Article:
Today’s psychiatrists and medical doctors can prescribe several types of medications to treat anxiety.1 How you respond to certain anxiety medications may differ from the results other people get, though. For example, you might find that hydroxyzine for anxiety doesn’t curb your symptoms even though it works well for some patients.
With the growing number of options available to doctors, you might want to spend a little time learning about the potential pros and cons of different medications. Keep in mind that while a drug like Xanax can treat anxiety, it and other medications have high abuse potentials that could lead to dependency or addiction.
About half of people living with mental illnesses will also experience substance use disorder at some point in their lives.2 Summit Detox and Mental Health offers a combination of mental health residential treatments and medical detox programs for people with dual diagnoses. Contact Summit today to learn more about treatment options for your unique needs.
Selective Serotonin Reuptake Inhibitors (SSRIs)
Selective serotonin reuptake inhibitors (SSRIs) are antidepressants that improve mood and lower the severity of anxiety by preventing neurons from absorbing serotonin in the brain. The higher levels of serotonin, a neurotransmitter, make communication between brain cells easier. It often takes two to four weeks for patients to feel the benefits of taking SSRIs.3
Some of the most popular SSRIs prescribed for depression, anxiety, PTSD, and panic include:
- Citalopram (Celexa)
- Escitalopram (Lexapro)
- Fluoxetine (Prozac)
- Paroxetine (Paxil)
- Sertraline (Zoloft)
Common side effects of taking SSRIs include:
- Loss of libido or reduced sex drive
- Blurred vision
Many people find that side effects only last for a few weeks while they adjust to the medication.
Serotonin-Noradrenaline Reuptake Inhibitors (SNRIs)
Serotonin-noradrenaline reuptake inhibitors (SNRIs) are antidepressants that block the absorption of serotonin and noradrenaline.4 Noradrenaline, also called norepinephrine, creates a state of arousal. Controlling the amount of noradrenaline in the brain could help prevent extreme states of arousal that contribute to anxiety and panic.
Some SNRIs commonly used to treat anxiety include:
- Duloxetine (Cymbalta)
- Venlafaxine (Effexor XR)
While SSRIs and SNRIs have a lot in common, some people find that one class of medication works better for them than the other.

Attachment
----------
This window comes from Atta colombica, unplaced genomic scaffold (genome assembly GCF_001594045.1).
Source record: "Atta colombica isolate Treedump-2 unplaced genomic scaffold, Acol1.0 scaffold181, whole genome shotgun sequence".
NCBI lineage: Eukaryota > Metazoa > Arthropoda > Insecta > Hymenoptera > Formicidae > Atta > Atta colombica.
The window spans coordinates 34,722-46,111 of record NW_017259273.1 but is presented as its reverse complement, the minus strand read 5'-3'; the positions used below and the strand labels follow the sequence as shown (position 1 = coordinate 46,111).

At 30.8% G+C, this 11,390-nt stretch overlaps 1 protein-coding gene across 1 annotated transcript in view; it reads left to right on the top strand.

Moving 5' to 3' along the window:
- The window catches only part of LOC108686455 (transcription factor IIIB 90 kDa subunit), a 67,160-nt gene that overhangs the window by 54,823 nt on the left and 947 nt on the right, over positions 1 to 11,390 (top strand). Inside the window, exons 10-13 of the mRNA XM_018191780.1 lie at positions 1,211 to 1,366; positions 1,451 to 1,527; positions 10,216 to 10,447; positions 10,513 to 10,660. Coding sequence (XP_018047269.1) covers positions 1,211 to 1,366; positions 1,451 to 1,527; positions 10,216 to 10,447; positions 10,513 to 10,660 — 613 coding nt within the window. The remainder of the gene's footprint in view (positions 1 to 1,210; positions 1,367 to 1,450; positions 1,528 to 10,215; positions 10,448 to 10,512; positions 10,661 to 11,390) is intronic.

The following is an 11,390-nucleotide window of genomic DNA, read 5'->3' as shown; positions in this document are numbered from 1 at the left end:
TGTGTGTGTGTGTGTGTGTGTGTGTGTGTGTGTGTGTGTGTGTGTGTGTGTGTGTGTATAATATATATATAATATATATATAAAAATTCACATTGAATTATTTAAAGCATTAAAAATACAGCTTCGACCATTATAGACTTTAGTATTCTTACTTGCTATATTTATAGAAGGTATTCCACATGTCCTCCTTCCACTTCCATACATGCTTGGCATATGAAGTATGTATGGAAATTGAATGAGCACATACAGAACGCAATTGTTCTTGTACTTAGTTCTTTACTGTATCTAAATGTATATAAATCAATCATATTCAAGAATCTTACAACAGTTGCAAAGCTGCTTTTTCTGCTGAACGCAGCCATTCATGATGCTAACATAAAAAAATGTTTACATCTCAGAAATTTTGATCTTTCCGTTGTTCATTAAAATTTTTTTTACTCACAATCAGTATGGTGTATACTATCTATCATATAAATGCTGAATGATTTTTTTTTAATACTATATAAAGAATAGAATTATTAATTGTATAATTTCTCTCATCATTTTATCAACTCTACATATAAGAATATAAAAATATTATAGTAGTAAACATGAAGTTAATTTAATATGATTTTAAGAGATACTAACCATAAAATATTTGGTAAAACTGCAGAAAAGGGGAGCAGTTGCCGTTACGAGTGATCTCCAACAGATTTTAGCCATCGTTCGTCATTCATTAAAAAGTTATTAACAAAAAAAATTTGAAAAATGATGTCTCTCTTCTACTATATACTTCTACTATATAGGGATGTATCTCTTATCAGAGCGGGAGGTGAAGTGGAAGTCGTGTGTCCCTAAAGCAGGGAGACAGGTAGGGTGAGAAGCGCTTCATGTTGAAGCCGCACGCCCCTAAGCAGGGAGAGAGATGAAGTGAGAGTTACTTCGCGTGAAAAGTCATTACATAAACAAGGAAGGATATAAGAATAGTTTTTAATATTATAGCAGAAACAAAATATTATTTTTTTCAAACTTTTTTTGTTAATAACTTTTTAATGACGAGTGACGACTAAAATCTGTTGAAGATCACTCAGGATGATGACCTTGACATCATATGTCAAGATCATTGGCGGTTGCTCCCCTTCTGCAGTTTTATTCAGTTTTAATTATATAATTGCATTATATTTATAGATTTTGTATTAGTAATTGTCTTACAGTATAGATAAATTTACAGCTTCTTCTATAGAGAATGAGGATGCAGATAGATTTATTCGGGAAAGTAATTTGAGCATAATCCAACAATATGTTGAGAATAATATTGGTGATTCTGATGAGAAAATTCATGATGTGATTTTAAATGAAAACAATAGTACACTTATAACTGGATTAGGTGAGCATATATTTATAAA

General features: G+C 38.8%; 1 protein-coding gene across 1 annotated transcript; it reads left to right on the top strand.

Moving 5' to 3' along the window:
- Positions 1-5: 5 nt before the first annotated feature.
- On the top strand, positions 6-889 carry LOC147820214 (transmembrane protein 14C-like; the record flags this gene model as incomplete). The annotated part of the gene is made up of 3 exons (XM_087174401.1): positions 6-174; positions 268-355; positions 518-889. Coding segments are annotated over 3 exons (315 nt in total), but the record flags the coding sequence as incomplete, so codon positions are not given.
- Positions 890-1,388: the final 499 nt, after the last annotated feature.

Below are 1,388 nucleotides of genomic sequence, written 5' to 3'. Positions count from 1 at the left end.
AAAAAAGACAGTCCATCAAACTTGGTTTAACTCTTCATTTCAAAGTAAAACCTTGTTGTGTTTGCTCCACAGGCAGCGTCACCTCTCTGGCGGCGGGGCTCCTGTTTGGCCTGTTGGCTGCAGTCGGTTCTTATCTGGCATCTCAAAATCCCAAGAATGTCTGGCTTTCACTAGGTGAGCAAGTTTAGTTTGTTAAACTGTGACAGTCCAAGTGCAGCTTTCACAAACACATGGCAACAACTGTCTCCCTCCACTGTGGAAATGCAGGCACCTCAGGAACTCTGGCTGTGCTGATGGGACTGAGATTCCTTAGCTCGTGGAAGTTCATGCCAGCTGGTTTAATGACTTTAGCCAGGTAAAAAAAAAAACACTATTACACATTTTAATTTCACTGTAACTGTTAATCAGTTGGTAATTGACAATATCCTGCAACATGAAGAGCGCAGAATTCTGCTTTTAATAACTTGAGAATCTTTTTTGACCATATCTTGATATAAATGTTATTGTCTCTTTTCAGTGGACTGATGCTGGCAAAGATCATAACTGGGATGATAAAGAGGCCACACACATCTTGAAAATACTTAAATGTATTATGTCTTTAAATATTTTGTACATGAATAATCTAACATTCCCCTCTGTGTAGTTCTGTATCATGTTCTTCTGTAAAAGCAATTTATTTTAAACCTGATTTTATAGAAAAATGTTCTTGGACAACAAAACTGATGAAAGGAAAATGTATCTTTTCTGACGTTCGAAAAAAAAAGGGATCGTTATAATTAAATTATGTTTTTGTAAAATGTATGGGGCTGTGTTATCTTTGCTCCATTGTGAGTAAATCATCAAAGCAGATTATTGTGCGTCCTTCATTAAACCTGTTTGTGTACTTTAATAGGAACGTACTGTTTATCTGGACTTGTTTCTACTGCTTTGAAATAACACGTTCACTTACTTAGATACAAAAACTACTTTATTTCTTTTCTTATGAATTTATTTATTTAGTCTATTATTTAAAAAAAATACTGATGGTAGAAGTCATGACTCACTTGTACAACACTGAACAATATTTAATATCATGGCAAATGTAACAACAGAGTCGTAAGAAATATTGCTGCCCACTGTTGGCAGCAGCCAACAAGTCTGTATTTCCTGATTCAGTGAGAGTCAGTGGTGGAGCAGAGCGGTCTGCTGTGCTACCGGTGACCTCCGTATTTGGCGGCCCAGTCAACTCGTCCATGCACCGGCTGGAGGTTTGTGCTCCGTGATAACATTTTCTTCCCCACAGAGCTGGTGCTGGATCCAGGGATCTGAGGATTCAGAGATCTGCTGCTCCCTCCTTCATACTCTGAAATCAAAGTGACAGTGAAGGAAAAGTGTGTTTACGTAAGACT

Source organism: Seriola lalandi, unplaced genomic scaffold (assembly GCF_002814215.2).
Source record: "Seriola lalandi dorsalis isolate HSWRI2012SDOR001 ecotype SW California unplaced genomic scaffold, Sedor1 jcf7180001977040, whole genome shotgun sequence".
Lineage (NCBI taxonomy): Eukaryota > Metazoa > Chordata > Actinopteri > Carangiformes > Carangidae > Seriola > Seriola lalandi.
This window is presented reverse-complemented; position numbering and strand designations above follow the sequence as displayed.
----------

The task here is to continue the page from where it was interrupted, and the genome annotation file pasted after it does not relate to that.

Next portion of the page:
Tricyclic Antidepressants (TCAs)
Tricyclic antidepressants are some of the earliest medications developed for treating depression. The FDA has approved tricyclic antidepressants for treating depression, but some doctors also prescribe it to treat anxiety disorders and obsessive-compulsive disorder (OCD).
If prescribed a tricyclic antidepressant for anxiety, you will probably receive one of the following:
- Amoxapine (Ascendin)
- Climipramine (Anafranil)
- Desipramine (Norpramin)
- Dozepin (Sinquan)
- Protripyline (Vivactil)
- Trimipramine (Surmontil)
Benzodiazepines prevent symptoms of anxiety by interacting with gamma-aminobutyric acid (GABA) neurotransmitters to slow the nervous system. They can also relax your muscles and cause sleepiness. Most doctors only prescribe benzos for short-term use because patients can build a tolerance quickly, which can lead to taking higher doses.
Popular benzodiazepines for treating symptoms of anxiety include:
- Alprazolam (Xanax)
- Clonazepam (Klonopin)
- Diazepam (Valium)
- Lorazepam (Ativan)
- Midazolam (Versed)
Although benzodiazepines like Xanax and Valium can stop symptoms of anxiety, you can become dependent on them rather quickly. If you find yourself relying on benzos and other drugs for anxiety, contact Summit Detox and Mental Health to learn more about making a treatment plan that addresses anxiety and substance misuse.
Beta-blockers might help prevent symptoms of anxiety by blocking adrenaline and slowing your heart rate. Some research shows success using beta-blockers to treat PTSD and OCD.5 However, they are primarily used to treat heart conditions.
Beta-blockers commonly prescribed for anxiety and similar mental health issues include:
- Acebutolol (Sectral)